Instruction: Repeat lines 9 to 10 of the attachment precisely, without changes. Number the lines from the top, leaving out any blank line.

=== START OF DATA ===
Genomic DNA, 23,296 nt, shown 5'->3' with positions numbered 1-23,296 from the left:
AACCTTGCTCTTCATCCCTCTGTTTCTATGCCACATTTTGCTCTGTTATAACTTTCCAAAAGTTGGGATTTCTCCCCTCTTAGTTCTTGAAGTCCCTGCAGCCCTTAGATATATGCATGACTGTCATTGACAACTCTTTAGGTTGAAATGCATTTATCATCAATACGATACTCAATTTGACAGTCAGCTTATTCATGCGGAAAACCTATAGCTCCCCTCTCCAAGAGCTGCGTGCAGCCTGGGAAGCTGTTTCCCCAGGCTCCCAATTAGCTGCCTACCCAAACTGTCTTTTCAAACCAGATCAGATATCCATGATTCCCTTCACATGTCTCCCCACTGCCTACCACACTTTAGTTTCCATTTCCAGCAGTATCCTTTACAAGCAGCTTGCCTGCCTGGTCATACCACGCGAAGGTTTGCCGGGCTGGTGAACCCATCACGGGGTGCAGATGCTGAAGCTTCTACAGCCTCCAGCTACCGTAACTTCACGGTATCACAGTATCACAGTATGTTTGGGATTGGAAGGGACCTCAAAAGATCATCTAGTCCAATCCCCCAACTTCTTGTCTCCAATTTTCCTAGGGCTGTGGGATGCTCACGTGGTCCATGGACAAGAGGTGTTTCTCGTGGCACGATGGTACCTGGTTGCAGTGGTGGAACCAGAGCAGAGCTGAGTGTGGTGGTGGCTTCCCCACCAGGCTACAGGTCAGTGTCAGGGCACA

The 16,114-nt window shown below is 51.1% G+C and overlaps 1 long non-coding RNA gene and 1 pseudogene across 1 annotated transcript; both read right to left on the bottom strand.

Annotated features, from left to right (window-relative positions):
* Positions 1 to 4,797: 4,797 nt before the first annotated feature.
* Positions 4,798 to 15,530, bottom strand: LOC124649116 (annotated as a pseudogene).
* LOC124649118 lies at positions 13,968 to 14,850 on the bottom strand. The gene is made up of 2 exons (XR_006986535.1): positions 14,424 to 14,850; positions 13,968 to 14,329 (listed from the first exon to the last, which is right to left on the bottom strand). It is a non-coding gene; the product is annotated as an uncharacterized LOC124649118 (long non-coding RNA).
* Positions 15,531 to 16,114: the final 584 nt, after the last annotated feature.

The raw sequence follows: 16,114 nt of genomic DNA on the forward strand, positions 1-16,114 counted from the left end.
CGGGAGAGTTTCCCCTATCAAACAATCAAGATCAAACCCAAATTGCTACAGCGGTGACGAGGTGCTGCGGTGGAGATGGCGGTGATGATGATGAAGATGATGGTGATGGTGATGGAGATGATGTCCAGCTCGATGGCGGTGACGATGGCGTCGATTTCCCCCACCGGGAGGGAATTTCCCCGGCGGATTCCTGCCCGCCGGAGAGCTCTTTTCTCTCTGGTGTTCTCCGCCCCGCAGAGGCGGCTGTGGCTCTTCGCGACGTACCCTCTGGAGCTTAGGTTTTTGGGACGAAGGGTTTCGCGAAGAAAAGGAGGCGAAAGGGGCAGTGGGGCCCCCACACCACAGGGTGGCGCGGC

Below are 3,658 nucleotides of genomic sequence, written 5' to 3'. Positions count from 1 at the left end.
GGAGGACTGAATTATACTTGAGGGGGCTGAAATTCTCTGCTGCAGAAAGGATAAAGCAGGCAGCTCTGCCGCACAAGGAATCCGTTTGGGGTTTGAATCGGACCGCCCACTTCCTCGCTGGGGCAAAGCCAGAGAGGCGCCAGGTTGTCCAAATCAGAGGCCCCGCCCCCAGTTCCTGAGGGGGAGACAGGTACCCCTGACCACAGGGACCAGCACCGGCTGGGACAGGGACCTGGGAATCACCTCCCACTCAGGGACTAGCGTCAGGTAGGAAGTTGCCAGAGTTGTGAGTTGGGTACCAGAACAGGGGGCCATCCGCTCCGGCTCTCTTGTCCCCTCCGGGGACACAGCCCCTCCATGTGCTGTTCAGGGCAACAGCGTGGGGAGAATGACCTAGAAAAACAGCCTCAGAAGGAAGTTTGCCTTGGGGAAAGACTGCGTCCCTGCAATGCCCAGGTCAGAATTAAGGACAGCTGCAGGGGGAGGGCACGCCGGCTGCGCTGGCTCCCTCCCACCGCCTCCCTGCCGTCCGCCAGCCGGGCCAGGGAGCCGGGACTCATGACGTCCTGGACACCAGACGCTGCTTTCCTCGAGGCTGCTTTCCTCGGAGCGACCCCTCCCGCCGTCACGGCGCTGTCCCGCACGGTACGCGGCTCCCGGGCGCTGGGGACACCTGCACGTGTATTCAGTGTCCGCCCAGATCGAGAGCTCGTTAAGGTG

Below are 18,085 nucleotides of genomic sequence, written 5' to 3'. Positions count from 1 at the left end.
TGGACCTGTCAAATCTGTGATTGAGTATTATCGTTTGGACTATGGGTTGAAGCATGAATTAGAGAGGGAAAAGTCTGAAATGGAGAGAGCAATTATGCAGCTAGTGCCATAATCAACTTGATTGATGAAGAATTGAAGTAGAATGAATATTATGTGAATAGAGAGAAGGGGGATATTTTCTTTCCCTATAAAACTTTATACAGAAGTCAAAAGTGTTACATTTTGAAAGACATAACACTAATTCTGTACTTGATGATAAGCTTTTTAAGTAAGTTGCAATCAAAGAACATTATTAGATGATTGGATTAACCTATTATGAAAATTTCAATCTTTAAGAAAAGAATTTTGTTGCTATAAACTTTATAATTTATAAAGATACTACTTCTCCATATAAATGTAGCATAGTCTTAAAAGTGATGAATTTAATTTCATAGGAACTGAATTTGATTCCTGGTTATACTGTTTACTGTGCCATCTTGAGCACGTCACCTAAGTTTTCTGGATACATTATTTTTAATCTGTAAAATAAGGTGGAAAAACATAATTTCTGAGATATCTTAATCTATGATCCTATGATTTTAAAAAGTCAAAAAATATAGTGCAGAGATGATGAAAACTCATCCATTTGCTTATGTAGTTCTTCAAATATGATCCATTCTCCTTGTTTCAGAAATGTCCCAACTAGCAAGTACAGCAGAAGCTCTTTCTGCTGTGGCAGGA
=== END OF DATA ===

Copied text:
The raw sequence follows: 16,114 nt of genomic DNA on the forward strand, positions 1-16,114 counted from the left end.
CGGGAGAGTTTCCCCTATCAAACAATCAAGATCAAACCCAAATTGCTACAGCGGTGACGAGGTGCTGCGGTGGAGATGGCGGTGATGATGATGAAGATGATGGTGATGGTGATGGAGATGATGTCCAGCTCGATGGCGGTGACGATGGCGTCGATTTCCCCCACCGGGAGGGAATTTCCCCGGCGGATTCCTGCCCGCCGGAGAGCTCTTTTCTCTCTGGTGTTCTCCGCCCCGCAGAGGCGGCTGTGGCTCTTCGCGACGTACCCTCTGGAGCTTAGGTTTTTGGGACGAAGGGTTTCGCGAAGAAAAGGAGGCGAAAGGGGCAGTGGGGCCCCCACACCACAGGGTGGCGCGGC